Loyola University Chicago

Women's Studies and Gender Studies

Course Descriptions

The Women's Studies and Gender Studies program is interdisciplinary and includes courses across the humanities, social sciences, law, theology, and social work. Below are some of the courses that have been offered through the program, all of which are grounded in feminist pedagogy and methods.

This course introduces students to the interdisciplinary fields of both Women’s Studies and Gender Studies, exploring the ways in which sex and gender manifest themselves in social, economic, cultural, and political arenas. It draws upon scholarship in women’s and feminist studies, masculinities studies, and queer studies, fields that in turn draw upon a variety of intellectual perspectives or disciplines, including history, psychology, rhetoric, sociology, literary studies, and biology, among others. Students will use gender-based theory to look at the ways in which gender identification and representation influences individuals and societies.


Women and Global Migrations through Culture (Lombardi-Diop - Fall 2020)

This topics course varies from semester to semester and deals with topics related to WSGS and social justice including identity, sexuality, race and ethnicity, and relationships of power in national, transnational, and international contexts. The special topic I have decided to cover this semester is Gender and Migration through Culture. The course examines the cultural expressions available for women as they migrate to the Global North, with a focus on women of color migrants crossing to Europe and the United States.


A Cinematic Lens (Ortega Murphy - Spring 2020)

US Women of Color Feminisms (Bost - Fall 2019)

Identity and State (Zimmerman - Spring 2019)

US Women of Color Feminisms (Bost - Fall 2018)

Global and Local Feminisms (Hemenway - Spring 2018)

Migration Through Gender & Culture (Lombardi-Diop - Spring 2018)


Critical Issues in Journalism: Gender & Power (Geisler, Lamberti - Fall 2018)

This course focuses on the history and development of feminist thought and the impact of feminism on the general United States culture. It is devoted to an intensive study of the various ways feminist have envisioned social, political, and cultural inequality. Readings span the history of modern feminism in the 18th century to early decades of the second wave in the 1970s. Special emphasis is given to the 20th century and the primary focus is on western feminist history. The course is not exhaustive, nor global, but rather an overview of western feminist thinkers.


The course is divided into two modules: foundational theories and interdisciplinary applications. The ‘queering’ nature of the course makes its interdisciplinary approach open to both ‘high culture’ (cultural theory, literature, film) and ‘low culture’ (visual pop culture) and is designed to break boundaries, including national ones, beyond dominant cultural normativity.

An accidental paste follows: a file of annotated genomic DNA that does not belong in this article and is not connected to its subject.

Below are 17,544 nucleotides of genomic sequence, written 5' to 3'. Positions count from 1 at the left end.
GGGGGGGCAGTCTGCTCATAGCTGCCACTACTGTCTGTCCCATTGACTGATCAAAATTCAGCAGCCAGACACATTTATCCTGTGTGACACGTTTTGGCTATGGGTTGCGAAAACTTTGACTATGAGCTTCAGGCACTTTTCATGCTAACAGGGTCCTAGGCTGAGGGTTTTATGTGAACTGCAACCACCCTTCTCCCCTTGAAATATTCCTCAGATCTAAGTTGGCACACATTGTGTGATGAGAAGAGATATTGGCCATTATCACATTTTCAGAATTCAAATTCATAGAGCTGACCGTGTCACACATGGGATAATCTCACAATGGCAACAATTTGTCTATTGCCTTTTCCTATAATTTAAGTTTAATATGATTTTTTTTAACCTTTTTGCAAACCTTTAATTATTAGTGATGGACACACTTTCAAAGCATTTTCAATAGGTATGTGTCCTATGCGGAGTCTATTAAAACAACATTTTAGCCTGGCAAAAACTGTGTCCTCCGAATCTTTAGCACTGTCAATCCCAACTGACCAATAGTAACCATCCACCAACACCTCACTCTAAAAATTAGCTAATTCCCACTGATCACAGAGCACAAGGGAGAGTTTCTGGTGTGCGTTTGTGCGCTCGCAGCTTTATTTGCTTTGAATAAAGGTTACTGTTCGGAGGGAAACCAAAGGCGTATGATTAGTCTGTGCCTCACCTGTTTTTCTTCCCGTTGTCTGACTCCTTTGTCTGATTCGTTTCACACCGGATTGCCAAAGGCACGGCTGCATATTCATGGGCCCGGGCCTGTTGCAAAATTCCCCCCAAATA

This supervised field experience uses experiential learning at a wide variety uses experiential learning at a variety of women's political, cultural or educational organization as the basis for learning and refining skills which cab benefit gender equity.


An independent program of reading and research arranged between the student and the supervising faculty member in the student's major department. Students will complete a final research project integrating their major fields with women¿s studies. Permission of WSGS Director is required.


This course explores feminist contributions to research in the field of social sciences. In particular, it addresses the importance of feminist methodology in the understanding of women’s experience, as well as that of the marginalized. Over the last decades, feminist theorists have developed frameworks that enable researchers to identify and alter relations of power in society. Feminist theory challenges conventional approaches to the production of knowledge and promotes research as a tool of transformation at institutional and individual levels. Various feminist research practices, that incorporate concepts such as that of intersectionality, will be discussed as means of emancipation for women and other marginalized groups.



Zombies and Gender (Hovey - Fall 2020)

This class looks at one cultural myth—the zombie-- that emerges in the collision of colonization, slavery, and the Industrial Revolution, as an intersectional figure representing stolen wages, stolen bodies, and stolen lives. The Zombie appears as the “monstrous Eve,” of Mary Shelley’s Frankenstein, and as a figure of voudou in Haiti, produced by the plantation system to terrorize slaves with the prospect of unceasing labor. Entering popular culture as a remnant of Caribbean colonial occupation, the Hollywood zombie of the 1930s reflects white fears of racial contamination; reworked as the Cold War creature signifying desegregation and the Communist horde, the zombie signifies the returned MIA dead in the Vietnam era, then devouring consumers in the 1970s. Zombies become the dispossessed New Orleans underclass after hurricane Katrina, and today they evoke the faceless horde of forgotten workers under late capitalism, marking the end of individualism, citizenship, and “civilization” as we know it.

Women in a Global Context (Singh - Fall 2020)

As the name suggests, the course is a deliberation on women’s perspectives, identities, and positioning globally. It reviews a broad range of readings and audio-visual material from across disciplines to explore the populations of women in the world and their political, social, and economic orientations. This course will review social, cultural, economic and political conditions across societies and their role in promoting and /or limiting women's rights. It examines the relationships between women’s status, development institution, and social policy on poverty, women’s rights, violence, health and mental health, and environmental sustainability. The course analyzes the representation of women in reference to these issues in media and new media. The contrast between psycho-socio-economic realities and well-being outcomes of women across developing worlds will be explored.


This course uses supervised project-based experiential learning to allow students the opportunity to apply feminist analysis and practical skills to a student-designed project that will be completed within the timeframe of a course term.